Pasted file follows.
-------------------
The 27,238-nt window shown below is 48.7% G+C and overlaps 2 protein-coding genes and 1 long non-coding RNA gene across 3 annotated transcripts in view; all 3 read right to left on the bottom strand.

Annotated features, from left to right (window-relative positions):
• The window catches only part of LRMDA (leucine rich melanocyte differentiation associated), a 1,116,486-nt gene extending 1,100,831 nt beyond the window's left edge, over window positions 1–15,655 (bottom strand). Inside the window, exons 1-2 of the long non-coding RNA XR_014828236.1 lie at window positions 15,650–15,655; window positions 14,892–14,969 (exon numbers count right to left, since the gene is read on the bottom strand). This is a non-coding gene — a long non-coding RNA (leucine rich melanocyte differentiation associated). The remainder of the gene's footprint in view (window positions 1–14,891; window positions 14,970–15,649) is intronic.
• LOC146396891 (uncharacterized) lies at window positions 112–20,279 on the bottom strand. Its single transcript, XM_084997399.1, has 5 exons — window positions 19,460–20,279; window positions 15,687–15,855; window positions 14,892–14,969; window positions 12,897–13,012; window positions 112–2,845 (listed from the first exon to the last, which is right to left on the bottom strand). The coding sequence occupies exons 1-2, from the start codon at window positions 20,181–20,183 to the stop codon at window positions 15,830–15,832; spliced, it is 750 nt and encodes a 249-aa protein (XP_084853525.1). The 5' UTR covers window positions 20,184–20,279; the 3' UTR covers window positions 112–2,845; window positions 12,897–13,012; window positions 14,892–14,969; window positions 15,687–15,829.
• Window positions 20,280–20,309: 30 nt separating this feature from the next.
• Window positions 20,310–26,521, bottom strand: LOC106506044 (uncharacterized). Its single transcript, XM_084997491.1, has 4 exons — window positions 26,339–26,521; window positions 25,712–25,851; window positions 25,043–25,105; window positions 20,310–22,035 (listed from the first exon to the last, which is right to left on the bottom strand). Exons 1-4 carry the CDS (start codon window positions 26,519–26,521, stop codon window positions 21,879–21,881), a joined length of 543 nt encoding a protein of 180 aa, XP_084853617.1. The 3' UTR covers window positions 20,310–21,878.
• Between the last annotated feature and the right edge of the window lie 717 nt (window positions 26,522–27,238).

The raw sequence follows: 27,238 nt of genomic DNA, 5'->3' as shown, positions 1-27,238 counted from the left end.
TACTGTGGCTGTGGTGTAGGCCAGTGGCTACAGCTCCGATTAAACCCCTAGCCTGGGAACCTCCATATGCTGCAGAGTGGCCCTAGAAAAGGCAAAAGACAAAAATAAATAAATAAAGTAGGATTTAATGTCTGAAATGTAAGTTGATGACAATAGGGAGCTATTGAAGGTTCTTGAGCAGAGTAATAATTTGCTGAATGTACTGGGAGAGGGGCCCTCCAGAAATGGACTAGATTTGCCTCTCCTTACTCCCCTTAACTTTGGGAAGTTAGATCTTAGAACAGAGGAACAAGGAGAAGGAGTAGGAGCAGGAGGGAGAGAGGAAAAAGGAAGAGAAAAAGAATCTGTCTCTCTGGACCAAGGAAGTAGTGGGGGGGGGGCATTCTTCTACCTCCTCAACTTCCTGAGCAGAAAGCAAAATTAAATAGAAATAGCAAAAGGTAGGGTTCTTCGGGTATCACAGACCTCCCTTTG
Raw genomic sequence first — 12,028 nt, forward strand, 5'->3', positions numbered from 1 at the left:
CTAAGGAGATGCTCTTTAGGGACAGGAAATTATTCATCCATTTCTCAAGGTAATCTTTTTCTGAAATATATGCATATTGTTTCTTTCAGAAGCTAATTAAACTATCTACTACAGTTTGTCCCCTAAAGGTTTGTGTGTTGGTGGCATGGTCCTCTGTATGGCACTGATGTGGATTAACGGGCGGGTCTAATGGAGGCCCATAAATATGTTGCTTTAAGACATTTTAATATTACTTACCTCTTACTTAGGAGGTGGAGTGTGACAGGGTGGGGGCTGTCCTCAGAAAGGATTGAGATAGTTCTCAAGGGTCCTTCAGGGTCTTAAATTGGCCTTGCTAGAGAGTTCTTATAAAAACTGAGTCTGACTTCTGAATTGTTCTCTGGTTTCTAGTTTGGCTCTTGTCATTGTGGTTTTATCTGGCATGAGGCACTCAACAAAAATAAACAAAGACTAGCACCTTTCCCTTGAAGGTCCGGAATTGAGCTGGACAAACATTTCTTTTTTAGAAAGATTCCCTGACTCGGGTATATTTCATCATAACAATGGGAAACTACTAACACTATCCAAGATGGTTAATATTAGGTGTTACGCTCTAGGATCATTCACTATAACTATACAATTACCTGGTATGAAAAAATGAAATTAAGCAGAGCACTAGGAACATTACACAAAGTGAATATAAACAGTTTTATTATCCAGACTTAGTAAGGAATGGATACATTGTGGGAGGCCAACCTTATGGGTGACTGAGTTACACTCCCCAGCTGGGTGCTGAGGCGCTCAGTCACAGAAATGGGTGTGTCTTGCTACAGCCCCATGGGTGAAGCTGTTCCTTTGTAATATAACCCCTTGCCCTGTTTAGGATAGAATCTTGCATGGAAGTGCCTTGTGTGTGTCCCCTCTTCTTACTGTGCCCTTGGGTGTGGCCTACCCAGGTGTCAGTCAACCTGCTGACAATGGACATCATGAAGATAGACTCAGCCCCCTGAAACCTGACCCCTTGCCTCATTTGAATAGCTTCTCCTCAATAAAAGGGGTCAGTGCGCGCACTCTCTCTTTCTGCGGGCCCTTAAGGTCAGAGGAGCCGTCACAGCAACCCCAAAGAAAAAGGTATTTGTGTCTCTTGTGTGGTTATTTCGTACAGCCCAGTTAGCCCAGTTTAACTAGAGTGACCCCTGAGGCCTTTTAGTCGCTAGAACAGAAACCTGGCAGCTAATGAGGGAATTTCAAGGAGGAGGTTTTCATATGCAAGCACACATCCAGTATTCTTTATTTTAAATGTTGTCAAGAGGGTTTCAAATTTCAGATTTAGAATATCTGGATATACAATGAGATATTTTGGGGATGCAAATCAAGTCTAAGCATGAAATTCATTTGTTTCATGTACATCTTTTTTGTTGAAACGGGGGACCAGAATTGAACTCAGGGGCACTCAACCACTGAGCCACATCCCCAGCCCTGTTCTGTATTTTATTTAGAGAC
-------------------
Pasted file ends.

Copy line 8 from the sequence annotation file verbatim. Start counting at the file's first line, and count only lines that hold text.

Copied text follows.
The raw sequence follows: 27,238 nt of genomic DNA, 5'->3' as shown, positions 1-27,238 counted from the left end.